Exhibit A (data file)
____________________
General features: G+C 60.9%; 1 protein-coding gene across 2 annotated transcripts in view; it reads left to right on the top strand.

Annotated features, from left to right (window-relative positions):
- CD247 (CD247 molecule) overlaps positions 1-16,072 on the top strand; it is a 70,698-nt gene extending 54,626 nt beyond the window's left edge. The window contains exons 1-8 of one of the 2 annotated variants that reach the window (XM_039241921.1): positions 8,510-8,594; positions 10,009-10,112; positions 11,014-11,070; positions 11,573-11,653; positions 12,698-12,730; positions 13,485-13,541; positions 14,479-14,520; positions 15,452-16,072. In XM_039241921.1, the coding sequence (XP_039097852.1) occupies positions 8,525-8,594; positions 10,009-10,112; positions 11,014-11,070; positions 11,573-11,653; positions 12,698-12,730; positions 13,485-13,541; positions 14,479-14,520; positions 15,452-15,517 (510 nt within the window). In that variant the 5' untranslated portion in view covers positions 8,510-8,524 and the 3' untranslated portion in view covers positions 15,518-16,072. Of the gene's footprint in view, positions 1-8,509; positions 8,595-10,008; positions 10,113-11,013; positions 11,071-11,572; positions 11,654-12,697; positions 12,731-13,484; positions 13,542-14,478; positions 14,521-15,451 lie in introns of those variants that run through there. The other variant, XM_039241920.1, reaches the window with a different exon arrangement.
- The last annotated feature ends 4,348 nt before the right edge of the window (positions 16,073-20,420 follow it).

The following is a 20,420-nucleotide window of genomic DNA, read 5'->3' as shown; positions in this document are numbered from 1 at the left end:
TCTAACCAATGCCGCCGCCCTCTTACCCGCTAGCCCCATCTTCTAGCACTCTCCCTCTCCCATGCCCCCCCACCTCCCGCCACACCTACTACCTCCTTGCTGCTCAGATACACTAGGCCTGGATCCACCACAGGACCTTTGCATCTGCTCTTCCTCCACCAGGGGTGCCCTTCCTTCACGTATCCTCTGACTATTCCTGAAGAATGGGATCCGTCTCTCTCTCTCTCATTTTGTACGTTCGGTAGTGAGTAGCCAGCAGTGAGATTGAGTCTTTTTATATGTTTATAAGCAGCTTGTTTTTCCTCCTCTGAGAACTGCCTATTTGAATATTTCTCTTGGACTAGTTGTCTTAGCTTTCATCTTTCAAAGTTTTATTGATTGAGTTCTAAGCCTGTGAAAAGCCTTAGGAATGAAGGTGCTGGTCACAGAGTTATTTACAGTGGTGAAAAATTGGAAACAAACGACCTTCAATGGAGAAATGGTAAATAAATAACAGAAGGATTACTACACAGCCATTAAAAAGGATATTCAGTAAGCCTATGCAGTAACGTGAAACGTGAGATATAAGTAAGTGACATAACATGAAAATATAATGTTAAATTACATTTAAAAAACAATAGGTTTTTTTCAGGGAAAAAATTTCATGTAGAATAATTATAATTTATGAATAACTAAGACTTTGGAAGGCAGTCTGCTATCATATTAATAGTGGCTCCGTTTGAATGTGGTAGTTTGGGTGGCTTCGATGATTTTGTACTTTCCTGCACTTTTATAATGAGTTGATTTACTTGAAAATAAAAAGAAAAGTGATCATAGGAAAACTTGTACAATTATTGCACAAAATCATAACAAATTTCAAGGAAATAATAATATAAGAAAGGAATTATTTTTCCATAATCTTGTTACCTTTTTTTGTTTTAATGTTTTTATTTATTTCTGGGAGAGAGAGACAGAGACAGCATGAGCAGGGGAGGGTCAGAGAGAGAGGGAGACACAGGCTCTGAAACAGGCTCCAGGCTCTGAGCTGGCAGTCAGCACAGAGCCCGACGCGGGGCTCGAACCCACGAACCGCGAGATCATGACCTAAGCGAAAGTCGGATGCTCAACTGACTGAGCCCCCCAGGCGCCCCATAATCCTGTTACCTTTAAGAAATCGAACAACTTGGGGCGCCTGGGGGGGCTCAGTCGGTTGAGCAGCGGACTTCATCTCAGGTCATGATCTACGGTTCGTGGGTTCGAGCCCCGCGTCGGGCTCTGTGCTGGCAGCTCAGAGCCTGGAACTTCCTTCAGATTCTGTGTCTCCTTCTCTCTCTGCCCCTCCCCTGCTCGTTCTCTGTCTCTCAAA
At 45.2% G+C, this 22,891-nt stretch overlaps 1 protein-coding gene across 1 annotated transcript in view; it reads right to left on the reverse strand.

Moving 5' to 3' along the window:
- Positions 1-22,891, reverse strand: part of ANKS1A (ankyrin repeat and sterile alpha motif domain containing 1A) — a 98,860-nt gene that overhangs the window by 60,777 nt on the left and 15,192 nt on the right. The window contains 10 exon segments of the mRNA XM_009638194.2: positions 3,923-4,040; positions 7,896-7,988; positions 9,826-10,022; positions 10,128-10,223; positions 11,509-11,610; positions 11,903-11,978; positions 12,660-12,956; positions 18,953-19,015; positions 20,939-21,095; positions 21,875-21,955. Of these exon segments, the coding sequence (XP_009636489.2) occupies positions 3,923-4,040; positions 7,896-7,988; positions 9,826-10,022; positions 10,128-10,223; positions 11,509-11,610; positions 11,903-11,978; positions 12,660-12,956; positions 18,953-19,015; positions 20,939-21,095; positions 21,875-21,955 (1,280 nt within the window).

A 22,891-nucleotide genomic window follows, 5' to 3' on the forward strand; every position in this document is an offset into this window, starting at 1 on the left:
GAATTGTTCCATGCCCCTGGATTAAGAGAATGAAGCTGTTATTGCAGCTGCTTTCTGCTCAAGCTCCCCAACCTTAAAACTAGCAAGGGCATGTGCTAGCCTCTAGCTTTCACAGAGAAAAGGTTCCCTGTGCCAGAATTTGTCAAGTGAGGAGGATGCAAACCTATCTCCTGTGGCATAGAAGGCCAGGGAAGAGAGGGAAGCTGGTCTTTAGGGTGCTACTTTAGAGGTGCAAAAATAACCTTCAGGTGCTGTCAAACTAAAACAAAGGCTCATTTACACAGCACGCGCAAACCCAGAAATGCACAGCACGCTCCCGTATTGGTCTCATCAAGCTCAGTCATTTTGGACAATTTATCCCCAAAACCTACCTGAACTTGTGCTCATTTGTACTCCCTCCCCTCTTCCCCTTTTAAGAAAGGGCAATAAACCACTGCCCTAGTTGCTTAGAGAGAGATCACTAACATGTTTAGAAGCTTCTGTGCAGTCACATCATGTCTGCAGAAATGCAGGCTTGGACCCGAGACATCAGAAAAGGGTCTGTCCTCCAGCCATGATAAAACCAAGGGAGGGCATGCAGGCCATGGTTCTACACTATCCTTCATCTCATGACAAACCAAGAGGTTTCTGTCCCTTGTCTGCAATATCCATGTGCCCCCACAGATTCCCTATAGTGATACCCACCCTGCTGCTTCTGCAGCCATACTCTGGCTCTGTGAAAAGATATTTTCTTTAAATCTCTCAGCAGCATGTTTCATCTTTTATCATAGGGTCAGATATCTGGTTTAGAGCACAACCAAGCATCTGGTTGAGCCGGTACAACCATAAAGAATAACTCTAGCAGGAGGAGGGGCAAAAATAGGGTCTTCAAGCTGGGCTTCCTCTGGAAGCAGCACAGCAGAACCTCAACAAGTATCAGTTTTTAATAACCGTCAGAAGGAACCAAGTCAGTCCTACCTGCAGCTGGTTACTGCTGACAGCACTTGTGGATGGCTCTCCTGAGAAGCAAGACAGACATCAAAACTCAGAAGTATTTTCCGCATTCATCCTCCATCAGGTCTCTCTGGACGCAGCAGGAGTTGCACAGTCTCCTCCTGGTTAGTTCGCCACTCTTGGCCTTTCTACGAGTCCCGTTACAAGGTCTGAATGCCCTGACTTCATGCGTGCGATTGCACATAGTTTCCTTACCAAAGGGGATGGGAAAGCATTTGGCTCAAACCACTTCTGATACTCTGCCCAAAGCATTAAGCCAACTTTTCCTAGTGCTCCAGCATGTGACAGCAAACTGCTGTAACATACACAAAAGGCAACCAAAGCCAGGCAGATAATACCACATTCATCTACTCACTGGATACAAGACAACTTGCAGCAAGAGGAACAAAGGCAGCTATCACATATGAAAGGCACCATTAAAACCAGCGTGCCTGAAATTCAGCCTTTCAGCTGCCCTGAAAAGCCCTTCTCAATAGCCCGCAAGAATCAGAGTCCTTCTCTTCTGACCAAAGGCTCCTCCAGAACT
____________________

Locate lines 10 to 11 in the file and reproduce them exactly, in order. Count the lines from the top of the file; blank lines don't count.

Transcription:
A 22,891-nucleotide genomic window follows, 5' to 3' on the forward strand; every position in this document is an offset into this window, starting at 1 on the left:
GAATTGTTCCATGCCCCTGGATTAAGAGAATGAAGCTGTTATTGCAGCTGCTTTCTGCTCAAGCTCCCCAACCTTAAAACTAGCAAGGGCATGTGCTAGCCTCTAGCTTTCACAGAGAAAAGGTTCCCTGTGCCAGAATTTGTCAAGTGAGGAGGATGCAAACCTATCTCCTGTGGCATAGAAGGCCAGGGAAGAGAGGGAAGCTGGTCTTTAGGGTGCTACTTTAGAGGTGCAAAAATAACCTTCAGGTGCTGTCAAACTAAAACAAAGGCTCATTTACACAGCACGCGCAAACCCAGAAATGCACAGCACGCTCCCGTATTGGTCTCATCAAGCTCAGTCATTTTGGACAATTTATCCCCAAAACCTACCTGAACTTGTGCTCATTTGTACTCCCTCCCCTCTTCCCCTTTTAAGAAAGGGCAATAAACCACTGCCCTAGTTGCTTAGAGAGAGATCACTAACATGTTTAGAAGCTTCTGTGCAGTCACATCATGTCTGCAGAAATGCAGGCTTGGACCCGAGACATCAGAAAAGGGTCTGTCCTCCAGCCATGATAAAACCAAGGGAGGGCATGCAGGCCATGGTTCTACACTATCCTTCATCTCATGACAAACCAAGAGGTTTCTGTCCCTTGTCTGCAATATCCATGTGCCCCCACAGATTCCCTATAGTGATACCCACCCTGCTGCTTCTGCAGCCATACTCTGGCTCTGTGAAAAGATATTTTCTTTAAATCTCTCAGCAGCATGTTTCATCTTTTATCATAGGGTCAGATATCTGGTTTAGAGCACAACCAAGCATCTGGTTGAGCCGGTACAACCATAAAGAATAACTCTAGCAGGAGGAGGGGCAAAAATAGGGTCTTCAAGCTGGGCTTCCTCTGGAAGCAGCACAGCAGAACCTCAACAAGTATCAGTTTTTAATAACCGTCAGAAGGAACCAAGTCAGTCCTACCTGCAGCTGGTTACTGCTGACAGCACTTGTGGATGGCTCTCCTGAGAAGCAAGACAGACATCAAAACTCAGAAGTATTTTCCGCATTCATCCTCCATCAGGTCTCTCTGGACGCAGCAGGAGTTGCACAGTCTCCTCCTGGTTAGTTCGCCACTCTTGGCCTTTCTACGAGTCCCGTTACAAGGTCTGAATGCCCTGACTTCATGCGTGCGATTGCACATAGTTTCCTTACCAAAGGGGATGGGAAAGCATTTGGCTCAAACCACTTCTGATACTCTGCCCAAAGCATTAAGCCAACTTTTCCTAGTGCTCCAGCATGTGACAGCAAACTGCTGTAACATACACAAAAGGCAACCAAAGCCAGGCAGATAATACCACATTCATCTACTCACTGGATACAAGACAACTTGCAGCAAGAGGAACAAAGGCAGCTATCACATATGAAAGGCACCATTAAAACCAGCGTGCCTGAAATTCAGCCTTTCAGCTGCCCTGAAAAGCCCTTCTCAATAGCCCGCAAGAATCAGAGTCCTTCTCTTCTGACCAAAGGCTCCTCCAGAACT